Q. What will producing and using more renewable energy mean for New Mexico?
A. More renewable energy will provide an incentive for businesses to locate here. It will preserve New Mexico’s valuable natural resources and the landscapes we cherish in The Land of Enchantment for generations to come. With more renewable energy, we will be creating new jobs and opportunities, as well as the ability to export our renewable energy to neighboring states, bringing savings and substantial economic opportunities for communities in every corner of the state. 

Q. Who will own the facilities where renewable energy is being produced?
A. By using an open bidding process, PNM will work with local businesses, communities and entrepreneurs to ensure our customers get the most affordable and reliable renewable energy.  PNM will continue to own and operate some facilities and will also enter into power purchase agreements when clean energy can be bought at an affordable rate for our customers and the communities we serve.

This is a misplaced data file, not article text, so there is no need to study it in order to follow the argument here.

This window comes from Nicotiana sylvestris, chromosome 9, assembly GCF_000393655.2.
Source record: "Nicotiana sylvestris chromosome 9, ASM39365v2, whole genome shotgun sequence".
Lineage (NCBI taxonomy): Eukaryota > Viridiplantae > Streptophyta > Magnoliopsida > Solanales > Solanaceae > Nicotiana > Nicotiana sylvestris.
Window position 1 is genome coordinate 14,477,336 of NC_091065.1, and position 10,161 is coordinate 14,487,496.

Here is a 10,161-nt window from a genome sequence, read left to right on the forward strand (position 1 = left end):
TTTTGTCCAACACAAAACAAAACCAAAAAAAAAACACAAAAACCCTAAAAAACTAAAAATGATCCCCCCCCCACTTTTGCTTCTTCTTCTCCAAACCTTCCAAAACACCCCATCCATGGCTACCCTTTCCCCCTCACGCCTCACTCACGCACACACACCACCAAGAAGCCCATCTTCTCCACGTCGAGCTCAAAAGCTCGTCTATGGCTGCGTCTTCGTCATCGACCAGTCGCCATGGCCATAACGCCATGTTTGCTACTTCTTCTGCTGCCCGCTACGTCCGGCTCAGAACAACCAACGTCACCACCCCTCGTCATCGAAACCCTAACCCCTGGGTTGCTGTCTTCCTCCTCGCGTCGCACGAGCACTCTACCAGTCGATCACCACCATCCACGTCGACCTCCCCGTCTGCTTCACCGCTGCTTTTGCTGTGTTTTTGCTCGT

Q. What is an Integrated Resource Plan (IRP)?
A. The purpose of an IRP is to identify the most cost-effective resource mix that would meet the projected electricity demands of the PNM customer over the next 20 years, and to develop a four-year action plan that is consistent with that resource mix. Preparing the Integrated Resource Plan is a year-long process that is documented in a final report. The IRP analysis requires utilities to use a long-term portfolio approach to identify potential resources that a utility intends to develop over the next twenty years, referred to as the Most Cost-Effective Portfolio (MCEP). The long-term plan is accompanied by a near-term roadmap called the Four-Year Action Plan. The MCEP and Four-Year Action Plan is the result of considering the cost, reliability and environmental impact of several ways to supply electricity.